Zobah

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Zobah or Aram-Zobah (Hebrew ארם צובא or ארם צובה) was the capital of an early Aramean state in southern Syria, at one time of considerable importance. In I Samuel xiv. 47, its king is supposed to have fought with Saul, but this has hitherto been unconfirmed.

Its king, Hadadezer bar Rehob, allied with Ammon against David, who defeated Zobah and made the kingdom tributary to Israel (II Samuel 10.). In this war, Arameans from across the Euphrates came to Hadadezer's aid (II Sam. 10:16). Upon the accession of Solomon, Zobah became independent of Israel (compare I Kings xi. 23 et seq.). Berothai, a city belonging to Hadadezer (II Sam. 8:8) is identified by many with Berothah (Ezekiel xlvii. 16), which was between Hamath and Damascus. Zobah was probably located near this city, though Joseph Halévy claims to have identified Zobah with Chalcis. On either view, the area in question would be found in the far south of Syria and parts of Lebanon.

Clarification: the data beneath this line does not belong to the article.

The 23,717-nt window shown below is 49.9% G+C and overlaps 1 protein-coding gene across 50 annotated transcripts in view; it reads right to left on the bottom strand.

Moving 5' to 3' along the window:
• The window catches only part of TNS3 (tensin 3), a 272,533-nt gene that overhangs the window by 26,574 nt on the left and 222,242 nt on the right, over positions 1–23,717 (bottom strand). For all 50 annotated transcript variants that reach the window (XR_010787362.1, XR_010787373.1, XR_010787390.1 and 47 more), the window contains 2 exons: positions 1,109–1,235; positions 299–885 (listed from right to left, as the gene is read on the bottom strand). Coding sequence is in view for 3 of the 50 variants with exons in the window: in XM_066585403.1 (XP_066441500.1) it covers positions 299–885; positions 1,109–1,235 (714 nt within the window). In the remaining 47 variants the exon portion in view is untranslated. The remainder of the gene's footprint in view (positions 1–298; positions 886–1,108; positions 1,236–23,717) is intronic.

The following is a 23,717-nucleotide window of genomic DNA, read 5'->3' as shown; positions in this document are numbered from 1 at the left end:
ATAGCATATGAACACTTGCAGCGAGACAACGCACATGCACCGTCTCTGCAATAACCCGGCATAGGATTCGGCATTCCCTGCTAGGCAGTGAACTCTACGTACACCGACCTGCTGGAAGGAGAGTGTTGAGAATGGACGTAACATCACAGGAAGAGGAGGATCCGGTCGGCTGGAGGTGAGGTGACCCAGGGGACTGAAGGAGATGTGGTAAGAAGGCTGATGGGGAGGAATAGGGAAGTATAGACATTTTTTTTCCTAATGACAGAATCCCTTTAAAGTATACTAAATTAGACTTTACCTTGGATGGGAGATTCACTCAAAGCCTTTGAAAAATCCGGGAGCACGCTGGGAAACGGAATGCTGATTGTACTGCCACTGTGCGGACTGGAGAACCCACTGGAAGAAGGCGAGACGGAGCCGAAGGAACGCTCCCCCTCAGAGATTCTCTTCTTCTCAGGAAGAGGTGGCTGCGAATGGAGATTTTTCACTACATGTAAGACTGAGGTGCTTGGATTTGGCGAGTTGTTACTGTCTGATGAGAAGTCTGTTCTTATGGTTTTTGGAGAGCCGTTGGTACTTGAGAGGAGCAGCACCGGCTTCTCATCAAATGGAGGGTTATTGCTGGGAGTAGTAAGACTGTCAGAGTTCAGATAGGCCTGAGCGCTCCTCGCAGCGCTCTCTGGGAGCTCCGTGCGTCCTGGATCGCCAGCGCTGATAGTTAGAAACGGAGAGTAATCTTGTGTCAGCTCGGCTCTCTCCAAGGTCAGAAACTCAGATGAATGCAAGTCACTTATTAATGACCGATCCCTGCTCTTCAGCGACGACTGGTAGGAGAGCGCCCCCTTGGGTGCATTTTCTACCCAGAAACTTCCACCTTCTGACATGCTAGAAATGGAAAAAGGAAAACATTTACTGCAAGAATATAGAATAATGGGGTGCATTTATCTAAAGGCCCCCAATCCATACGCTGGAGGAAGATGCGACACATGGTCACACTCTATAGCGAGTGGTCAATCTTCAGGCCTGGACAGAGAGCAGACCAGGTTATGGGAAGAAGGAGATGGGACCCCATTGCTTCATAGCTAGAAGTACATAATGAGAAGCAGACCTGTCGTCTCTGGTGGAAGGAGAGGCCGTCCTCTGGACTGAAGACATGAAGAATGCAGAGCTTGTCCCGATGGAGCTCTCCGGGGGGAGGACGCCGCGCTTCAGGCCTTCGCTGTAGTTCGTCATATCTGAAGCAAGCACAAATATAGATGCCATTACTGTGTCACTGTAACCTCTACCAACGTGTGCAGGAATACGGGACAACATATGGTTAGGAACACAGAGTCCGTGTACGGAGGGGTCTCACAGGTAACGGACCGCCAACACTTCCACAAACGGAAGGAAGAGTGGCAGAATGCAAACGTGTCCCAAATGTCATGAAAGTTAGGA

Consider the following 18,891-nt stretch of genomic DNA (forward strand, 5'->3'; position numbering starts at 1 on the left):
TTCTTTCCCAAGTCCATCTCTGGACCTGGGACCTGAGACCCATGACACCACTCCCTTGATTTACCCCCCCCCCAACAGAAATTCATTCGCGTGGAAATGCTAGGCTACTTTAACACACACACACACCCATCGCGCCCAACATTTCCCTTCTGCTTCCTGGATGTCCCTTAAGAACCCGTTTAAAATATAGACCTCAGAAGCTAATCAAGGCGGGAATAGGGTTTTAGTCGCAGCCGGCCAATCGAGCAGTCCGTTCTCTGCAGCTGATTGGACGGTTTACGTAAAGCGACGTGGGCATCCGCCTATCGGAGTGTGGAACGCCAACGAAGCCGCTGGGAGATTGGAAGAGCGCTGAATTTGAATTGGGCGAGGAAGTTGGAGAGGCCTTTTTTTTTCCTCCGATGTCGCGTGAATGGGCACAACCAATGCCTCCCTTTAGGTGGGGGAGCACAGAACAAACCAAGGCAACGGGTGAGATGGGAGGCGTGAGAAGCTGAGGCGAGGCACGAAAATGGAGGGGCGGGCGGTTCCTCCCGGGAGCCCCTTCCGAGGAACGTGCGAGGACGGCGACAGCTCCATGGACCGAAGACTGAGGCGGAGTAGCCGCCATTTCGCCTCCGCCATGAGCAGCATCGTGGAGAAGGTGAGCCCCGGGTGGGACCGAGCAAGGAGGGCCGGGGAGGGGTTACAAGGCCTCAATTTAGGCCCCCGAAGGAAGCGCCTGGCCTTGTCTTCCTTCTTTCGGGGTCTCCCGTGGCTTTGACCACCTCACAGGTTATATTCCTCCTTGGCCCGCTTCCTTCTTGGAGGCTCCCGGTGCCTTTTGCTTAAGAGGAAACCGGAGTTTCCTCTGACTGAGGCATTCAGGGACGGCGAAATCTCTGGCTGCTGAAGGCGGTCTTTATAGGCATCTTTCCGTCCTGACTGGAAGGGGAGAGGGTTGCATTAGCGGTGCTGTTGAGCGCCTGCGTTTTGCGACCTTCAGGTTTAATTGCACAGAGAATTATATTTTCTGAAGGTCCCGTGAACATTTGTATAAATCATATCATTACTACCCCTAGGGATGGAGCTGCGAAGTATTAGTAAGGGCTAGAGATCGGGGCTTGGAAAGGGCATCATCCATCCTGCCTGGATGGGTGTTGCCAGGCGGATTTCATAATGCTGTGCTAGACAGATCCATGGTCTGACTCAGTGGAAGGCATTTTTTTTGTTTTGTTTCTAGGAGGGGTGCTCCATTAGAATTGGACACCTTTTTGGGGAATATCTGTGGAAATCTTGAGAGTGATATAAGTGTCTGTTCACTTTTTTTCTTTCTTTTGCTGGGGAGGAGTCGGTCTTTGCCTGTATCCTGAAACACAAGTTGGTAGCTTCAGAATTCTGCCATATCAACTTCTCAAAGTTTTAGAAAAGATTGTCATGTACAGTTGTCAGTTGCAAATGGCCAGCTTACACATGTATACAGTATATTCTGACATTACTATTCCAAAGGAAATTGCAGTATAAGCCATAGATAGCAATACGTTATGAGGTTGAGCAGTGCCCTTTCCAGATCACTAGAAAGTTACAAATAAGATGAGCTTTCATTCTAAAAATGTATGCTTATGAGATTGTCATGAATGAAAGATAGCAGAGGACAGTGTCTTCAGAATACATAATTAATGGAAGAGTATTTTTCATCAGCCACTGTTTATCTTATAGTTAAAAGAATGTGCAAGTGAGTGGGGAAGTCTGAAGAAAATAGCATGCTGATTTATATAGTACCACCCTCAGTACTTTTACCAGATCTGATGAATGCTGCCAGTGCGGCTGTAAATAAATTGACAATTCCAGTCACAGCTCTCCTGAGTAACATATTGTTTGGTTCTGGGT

After the 10th century BCE, Zobah is not mentioned in the Bible, but the city of Subiti, which is mentioned in the annals of Assurbanipal as having been conquered by him in the 7th century BCE, is probably identical with it (compare Schrader, "K. B." ii. 217). The same city is mentioned in some broken cuneiform lists of towns in connection with Hamath and Damascus. It also appears (as "Aram-Zobah") in the title of Psalm 60.

From the 11th century, it was common Rabbinic usage to apply the term "Aram Zobah" to the area of Aleppo, and this is perpetuated by Syrian Jews to this day.

See also[edit]

References[edit]

  • Schrader, K. B. ii. 121 et seq;
  • Delitzsch, Wo Lag das Paradies? pp. 279 et seq.